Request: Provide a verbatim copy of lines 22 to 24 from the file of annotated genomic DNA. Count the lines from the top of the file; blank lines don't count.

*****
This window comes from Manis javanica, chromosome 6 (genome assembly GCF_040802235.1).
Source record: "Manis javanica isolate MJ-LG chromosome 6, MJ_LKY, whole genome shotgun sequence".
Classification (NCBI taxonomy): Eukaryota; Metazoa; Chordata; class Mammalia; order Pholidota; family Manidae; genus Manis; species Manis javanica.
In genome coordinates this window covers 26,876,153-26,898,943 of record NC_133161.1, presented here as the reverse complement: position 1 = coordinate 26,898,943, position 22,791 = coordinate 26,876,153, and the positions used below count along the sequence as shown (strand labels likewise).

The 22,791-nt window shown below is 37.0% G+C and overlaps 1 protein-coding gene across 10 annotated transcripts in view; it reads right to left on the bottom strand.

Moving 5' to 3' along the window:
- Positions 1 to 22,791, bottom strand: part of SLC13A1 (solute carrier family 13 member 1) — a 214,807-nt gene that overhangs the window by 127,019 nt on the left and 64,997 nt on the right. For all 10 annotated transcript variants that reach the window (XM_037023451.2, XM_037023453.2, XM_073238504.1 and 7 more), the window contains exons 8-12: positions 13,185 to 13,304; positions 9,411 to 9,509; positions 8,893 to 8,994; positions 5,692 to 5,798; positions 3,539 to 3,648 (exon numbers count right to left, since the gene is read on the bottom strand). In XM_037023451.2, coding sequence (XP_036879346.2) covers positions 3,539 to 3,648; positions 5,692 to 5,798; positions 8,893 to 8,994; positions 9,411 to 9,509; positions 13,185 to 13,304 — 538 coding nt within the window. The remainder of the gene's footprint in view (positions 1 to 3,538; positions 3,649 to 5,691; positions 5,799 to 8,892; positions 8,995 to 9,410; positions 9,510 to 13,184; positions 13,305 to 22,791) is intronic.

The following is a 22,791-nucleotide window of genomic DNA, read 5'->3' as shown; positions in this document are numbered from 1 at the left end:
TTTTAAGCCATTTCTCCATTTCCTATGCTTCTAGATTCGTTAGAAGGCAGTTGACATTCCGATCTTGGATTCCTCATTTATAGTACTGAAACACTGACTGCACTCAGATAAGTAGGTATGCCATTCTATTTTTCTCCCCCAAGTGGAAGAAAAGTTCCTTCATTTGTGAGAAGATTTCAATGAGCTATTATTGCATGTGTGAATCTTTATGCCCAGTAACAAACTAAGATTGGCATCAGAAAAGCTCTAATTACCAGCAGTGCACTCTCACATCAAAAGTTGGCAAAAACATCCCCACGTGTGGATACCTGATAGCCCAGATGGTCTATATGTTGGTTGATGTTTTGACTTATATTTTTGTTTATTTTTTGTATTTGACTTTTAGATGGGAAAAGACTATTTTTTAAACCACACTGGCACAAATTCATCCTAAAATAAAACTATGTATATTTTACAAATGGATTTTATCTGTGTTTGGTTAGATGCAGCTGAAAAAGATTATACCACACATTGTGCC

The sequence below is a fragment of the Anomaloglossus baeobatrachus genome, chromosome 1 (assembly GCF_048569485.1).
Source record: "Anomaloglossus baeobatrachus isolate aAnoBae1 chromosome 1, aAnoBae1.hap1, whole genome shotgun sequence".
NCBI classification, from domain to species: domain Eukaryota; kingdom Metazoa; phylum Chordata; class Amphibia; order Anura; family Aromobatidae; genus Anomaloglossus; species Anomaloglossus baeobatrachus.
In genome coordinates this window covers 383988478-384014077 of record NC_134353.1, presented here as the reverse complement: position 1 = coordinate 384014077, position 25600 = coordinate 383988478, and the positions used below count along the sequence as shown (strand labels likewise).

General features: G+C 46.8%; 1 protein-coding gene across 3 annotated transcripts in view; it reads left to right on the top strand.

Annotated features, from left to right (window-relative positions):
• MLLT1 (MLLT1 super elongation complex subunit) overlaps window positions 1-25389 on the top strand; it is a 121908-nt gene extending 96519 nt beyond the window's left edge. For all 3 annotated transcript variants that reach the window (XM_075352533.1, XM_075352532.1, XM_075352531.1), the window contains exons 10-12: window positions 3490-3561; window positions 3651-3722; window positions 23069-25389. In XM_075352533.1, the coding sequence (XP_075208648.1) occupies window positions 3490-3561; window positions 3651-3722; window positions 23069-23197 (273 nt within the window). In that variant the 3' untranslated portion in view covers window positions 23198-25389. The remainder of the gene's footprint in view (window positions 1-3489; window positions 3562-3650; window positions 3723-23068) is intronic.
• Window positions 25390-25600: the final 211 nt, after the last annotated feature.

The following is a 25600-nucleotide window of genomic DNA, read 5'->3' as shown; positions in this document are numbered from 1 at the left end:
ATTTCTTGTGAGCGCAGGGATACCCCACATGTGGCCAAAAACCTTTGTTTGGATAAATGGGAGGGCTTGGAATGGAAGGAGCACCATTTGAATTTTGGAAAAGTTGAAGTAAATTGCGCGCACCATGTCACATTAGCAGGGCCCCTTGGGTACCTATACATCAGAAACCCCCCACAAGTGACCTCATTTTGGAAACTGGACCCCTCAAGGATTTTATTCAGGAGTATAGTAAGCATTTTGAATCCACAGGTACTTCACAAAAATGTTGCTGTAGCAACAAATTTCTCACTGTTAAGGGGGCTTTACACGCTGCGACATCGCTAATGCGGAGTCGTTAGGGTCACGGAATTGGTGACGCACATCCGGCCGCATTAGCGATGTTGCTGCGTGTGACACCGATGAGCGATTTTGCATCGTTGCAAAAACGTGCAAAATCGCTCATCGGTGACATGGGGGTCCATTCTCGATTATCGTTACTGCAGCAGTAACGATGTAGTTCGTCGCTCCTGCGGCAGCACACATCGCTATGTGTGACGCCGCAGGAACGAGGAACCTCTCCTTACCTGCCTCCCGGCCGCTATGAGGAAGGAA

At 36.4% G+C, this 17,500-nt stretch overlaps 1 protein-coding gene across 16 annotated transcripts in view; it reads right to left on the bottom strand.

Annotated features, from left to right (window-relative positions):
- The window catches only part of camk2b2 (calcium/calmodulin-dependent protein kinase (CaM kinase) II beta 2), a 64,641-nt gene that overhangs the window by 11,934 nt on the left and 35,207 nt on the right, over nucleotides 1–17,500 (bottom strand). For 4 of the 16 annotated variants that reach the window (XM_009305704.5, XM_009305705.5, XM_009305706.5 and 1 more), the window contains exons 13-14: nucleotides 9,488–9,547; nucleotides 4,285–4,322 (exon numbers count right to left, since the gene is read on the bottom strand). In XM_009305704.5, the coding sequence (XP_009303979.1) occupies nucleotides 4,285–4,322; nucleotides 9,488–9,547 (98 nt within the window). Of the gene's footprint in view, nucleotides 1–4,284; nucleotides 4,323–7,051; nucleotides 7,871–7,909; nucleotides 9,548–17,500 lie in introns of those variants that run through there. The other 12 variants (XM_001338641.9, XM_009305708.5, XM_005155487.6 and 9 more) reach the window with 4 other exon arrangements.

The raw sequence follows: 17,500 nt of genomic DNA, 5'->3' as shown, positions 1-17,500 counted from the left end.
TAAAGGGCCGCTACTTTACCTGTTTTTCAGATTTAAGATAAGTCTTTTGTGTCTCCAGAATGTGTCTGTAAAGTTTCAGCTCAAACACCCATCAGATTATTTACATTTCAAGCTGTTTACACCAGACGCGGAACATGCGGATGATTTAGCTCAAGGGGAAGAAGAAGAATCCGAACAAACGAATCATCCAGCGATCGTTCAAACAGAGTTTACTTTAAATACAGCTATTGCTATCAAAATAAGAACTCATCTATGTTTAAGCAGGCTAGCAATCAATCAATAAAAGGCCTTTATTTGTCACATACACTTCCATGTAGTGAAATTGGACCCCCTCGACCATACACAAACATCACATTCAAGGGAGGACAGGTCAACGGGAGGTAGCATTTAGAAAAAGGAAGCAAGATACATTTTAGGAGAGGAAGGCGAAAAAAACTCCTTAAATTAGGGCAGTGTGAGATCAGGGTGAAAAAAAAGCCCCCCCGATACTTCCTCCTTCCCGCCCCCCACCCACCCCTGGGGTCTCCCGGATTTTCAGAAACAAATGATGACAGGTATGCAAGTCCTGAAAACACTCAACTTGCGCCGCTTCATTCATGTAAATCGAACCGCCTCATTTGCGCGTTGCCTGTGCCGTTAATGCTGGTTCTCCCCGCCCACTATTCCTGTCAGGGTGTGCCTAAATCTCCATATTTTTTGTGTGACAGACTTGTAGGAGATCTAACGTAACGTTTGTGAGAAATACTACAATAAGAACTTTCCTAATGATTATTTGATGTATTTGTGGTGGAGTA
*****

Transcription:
- The window catches only part of camk2b2 (calcium/calmodulin-dependent protein kinase (CaM kinase) II beta 2), a 64,641-nt gene that overhangs the window by 11,934 nt on the left and 35,207 nt on the right, over nucleotides 1–17,500 (bottom strand). For 4 of the 16 annotated variants that reach the window (XM_009305704.5, XM_009305705.5, XM_009305706.5 and 1 more), the window contains exons 13-14: nucleotides 9,488–9,547; nucleotides 4,285–4,322 (exon numbers count right to left, since the gene is read on the bottom strand). In XM_009305704.5, the coding sequence (XP_009303979.1) occupies nucleotides 4,285–4,322; nucleotides 9,488–9,547 (98 nt within the window). Of the gene's footprint in view, nucleotides 1–4,284; nucleotides 4,323–7,051; nucleotides 7,871–7,909; nucleotides 9,548–17,500 lie in introns of those variants that run through there. The other 12 variants (XM_001338641.9, XM_009305708.5, XM_005155487.6 and 9 more) reach the window with 4 other exon arrangements.

The raw sequence follows: 17,500 nt of genomic DNA, 5'->3' as shown, positions 1-17,500 counted from the left end.
TAAAGGGCCGCTACTTTACCTGTTTTTCAGATTTAAGATAAGTCTTTTGTGTCTCCAGAATGTGTCTGTAAAGTTTCAGCTCAAACACCCATCAGATTATTTACATTTCAAGCTGTTTACACCAGACGCGGAACATGCGGATGATTTAGCTCAAGGGGAAGAAGAAGAATCCGAACAAACGAATCATCCAGCGATCGTTCAAACAGAGTTTACTTTAAATACAGCTATTGCTATCAAAATAAGAACTCATCTATGTTTAAGCAGGCTAGCAATCAATCAATAAAAGGCCTTTATTTGTCACATACACTTCCATGTAGTGAAATTGGACCCCCTCGACCATACACAAACATCACATTCAAGGGAGGACAGGTCAACGGGAGGTAGCATTTAGAAAAAGGAAGCAAGATACATTTTAGGAGAGGAAGGCGAAAAAAACTCCTTAAATTAGGGCAGTGTGAGATCAGGGTGAAAAAAAAGCCCCCCCGATACTTCCTCCTTCCCGCCCCCCACCCACCCCTGGGGTCTCCCGGATTTTCAGAAACAAATGATGACAGGTATGCAAGTCCTGAAAACACTCAACTTGCGCCGCTTCATTCATGTAAATCGAACCGCCTCATTTGCGCGTTGCCTGTGCCGTTAATGCTGGTTCTCCCCGCCCACTATTCCTGTCAGGGTGTGCCTAAATCTCCATATTTTTTGTGTGACAGACTTGTAGGAGATCTAACGTAACGTTTGTGAGAAATACTACAATAAGAACTTTCCTAATGATTATTTGATGTATTTGTGGTGGAGTA